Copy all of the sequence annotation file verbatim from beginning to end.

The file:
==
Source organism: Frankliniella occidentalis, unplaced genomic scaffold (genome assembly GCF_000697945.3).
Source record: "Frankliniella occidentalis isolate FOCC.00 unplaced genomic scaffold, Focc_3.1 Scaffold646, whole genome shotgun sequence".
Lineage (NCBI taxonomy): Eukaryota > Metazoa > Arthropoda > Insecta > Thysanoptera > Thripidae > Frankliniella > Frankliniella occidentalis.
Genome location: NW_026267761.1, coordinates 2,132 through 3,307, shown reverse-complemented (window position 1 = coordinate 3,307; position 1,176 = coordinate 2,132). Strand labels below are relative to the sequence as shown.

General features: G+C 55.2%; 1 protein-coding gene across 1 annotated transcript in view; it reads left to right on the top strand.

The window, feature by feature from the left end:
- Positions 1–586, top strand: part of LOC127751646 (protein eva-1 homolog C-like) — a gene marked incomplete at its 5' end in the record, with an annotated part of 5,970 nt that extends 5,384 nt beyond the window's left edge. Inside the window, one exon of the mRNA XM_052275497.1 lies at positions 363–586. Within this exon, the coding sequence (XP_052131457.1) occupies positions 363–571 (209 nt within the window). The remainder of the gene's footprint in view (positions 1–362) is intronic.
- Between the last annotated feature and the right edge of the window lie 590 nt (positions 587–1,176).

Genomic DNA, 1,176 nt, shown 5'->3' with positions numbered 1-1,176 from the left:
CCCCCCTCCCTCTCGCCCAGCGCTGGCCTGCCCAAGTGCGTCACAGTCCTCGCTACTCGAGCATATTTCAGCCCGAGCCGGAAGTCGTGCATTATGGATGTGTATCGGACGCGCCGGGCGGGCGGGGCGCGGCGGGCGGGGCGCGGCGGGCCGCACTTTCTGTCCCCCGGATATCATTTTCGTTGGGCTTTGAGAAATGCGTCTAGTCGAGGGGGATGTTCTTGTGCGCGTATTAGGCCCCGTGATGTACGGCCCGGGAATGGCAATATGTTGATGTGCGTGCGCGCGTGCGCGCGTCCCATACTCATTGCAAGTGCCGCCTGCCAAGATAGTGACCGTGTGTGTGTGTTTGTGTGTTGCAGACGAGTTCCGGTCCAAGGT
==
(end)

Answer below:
Source organism: Frankliniella occidentalis, unplaced genomic scaffold (genome assembly GCF_000697945.3).
Source record: "Frankliniella occidentalis isolate FOCC.00 unplaced genomic scaffold, Focc_3.1 Scaffold646, whole genome shotgun sequence".
Lineage (NCBI taxonomy): Eukaryota > Metazoa > Arthropoda > Insecta > Thysanoptera > Thripidae > Frankliniella > Frankliniella occidentalis.
Genome location: NW_026267761.1, coordinates 2,132 through 3,307, shown reverse-complemented (window position 1 = coordinate 3,307; position 1,176 = coordinate 2,132). Strand labels below are relative to the sequence as shown.

General features: G+C 55.2%; 1 protein-coding gene across 1 annotated transcript in view; it reads left to right on the top strand.

The window, feature by feature from the left end:
- Positions 1–586, top strand: part of LOC127751646 (protein eva-1 homolog C-like) — a gene marked incomplete at its 5' end in the record, with an annotated part of 5,970 nt that extends 5,384 nt beyond the window's left edge. Inside the window, one exon of the mRNA XM_052275497.1 lies at positions 363–586. Within this exon, the coding sequence (XP_052131457.1) occupies positions 363–571 (209 nt within the window). The remainder of the gene's footprint in view (positions 1–362) is intronic.
- Between the last annotated feature and the right edge of the window lie 590 nt (positions 587–1,176).

Genomic DNA, 1,176 nt, shown 5'->3' with positions numbered 1-1,176 from the left:
CCCCCCTCCCTCTCGCCCAGCGCTGGCCTGCCCAAGTGCGTCACAGTCCTCGCTACTCGAGCATATTTCAGCCCGAGCCGGAAGTCGTGCATTATGGATGTGTATCGGACGCGCCGGGCGGGCGGGGCGCGGCGGGCGGGGCGCGGCGGGCCGCACTTTCTGTCCCCCGGATATCATTTTCGTTGGGCTTTGAGAAATGCGTCTAGTCGAGGGGGATGTTCTTGTGCGCGTATTAGGCCCCGTGATGTACGGCCCGGGAATGGCAATATGTTGATGTGCGTGCGCGCGTGCGCGCGTCCCATACTCATTGCAAGTGCCGCCTGCCAAGATAGTGACCGTGTGTGTGTGTTTGTGTGTTGCAGACGAGTTCCGGTCCAAGGT